Dec 22, 2005 | 8:29 am

     
  5. rina says:

    hi MM, i love marrons glaces and used to buy it a lot in Terrys Selection, have you by any chance experimented on your version of this? is it possible to make a homemade version using the local chestnut variety? a few years ago, i was given a bottle of chestnuts preserved in an Armagnac laced syrup, lovely but the marrons glaces still top my list.

    Dec 22, 2005 | 1:51 pm

     
  6. Marketman says:

    From what I understand, the chestnurs are soaked in sugar water for several days and the baths changed as well. What happens is that the chestnut absorbs an incredible amount of sugar but you retain the flavor of marrons…superb in small does and the caviar of sweets…

    Dec 22, 2005 | 2:50 pm

     
  7. gonzo says:

    yup im into chestnuts as well. warm & toasty, mmm… hey did you ever wonder what those black pellets are made of in the chestnut vendors’ roasting pan? I’ve always wanted to know…and what are they there for?

    looking forward to a local bone-in ham taste test!

    Dec 24, 2005 | 12:39 pm

     
  8. Ray P. Ignacio says:

    After cooking the chestnuts, it gets cold, then it becomes hard to peel off the skin. Do you have a tip on how make it stay soft and easy to remove the skin?

    Dec 24, 2005 | 7:49 pm

     
  9. Marketman says:

    Gonzo are they stones or steel ball bearing equivalents??? Not sure. But they are there to heat or roast the nuts evenly rather than apply super hot heat from a raging flame… Ray, not sure how to get them to remain soft, maybe throw them into a warm oven again?

    Dec 25, 2005 | 8:11 pm

     
  10. Mandy says:

    haha, just yesterday i received a joke thru email about this parrot named chet, who could sing when a flame was put on either foot. the owner decided maybe he should put a flame in between his legs–and so the parrot sang, “chet’s nuts roasting on an open fire…”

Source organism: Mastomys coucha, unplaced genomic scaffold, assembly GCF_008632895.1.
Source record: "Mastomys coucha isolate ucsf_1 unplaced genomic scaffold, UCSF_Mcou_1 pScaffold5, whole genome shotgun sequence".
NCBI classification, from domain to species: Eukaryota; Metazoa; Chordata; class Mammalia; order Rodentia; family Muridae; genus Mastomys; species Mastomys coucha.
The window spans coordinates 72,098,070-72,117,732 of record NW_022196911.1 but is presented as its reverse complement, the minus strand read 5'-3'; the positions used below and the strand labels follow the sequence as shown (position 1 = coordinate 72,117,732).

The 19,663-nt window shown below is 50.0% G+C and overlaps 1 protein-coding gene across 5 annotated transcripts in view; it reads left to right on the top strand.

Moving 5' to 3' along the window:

i love chestnuts that are still small and “young”(?) they’re slightly sweetish pa and easy to peel. i think this christmas season, i’ve not had one chestnut! tsk, tsk.

    Dec 30, 2005 | 9:38 pm

     
  11. Doddie Householder says:

    I stumbled on this website through PinoyCooks links. To answer some of the questions, the small black things in the huge wok where they roast the chestnuts are small volcanic stones normally found on the beach. Which beach where I dunno.

    Chestnut roasters here in Korea would cut a small half-inch slit on the bottom of each nut before roasting them over hot coals or stones. Nuts that have cooked would pop slightly out of its shell and more or less have not stuck to its inner skin. I love chinese chestnuts or mandarin chestnuts. It’s lucky we get it here all year round in Korea.

    Jun 23, 2006 | 12:31 pm

     
  12. yahtheih says:

    hey do you guys know where castanas came from? is it from a tree or grows underground or what? and i’d also like to know how to grow them so that i wouldn’t wait for xmas season anymore just to eat them…

    awww.. im really addicted to castanas even most of my friends say its difficult to peel..

    thanks in advance!!

    +_^

    Dec 3, 2008 | 6:07 pm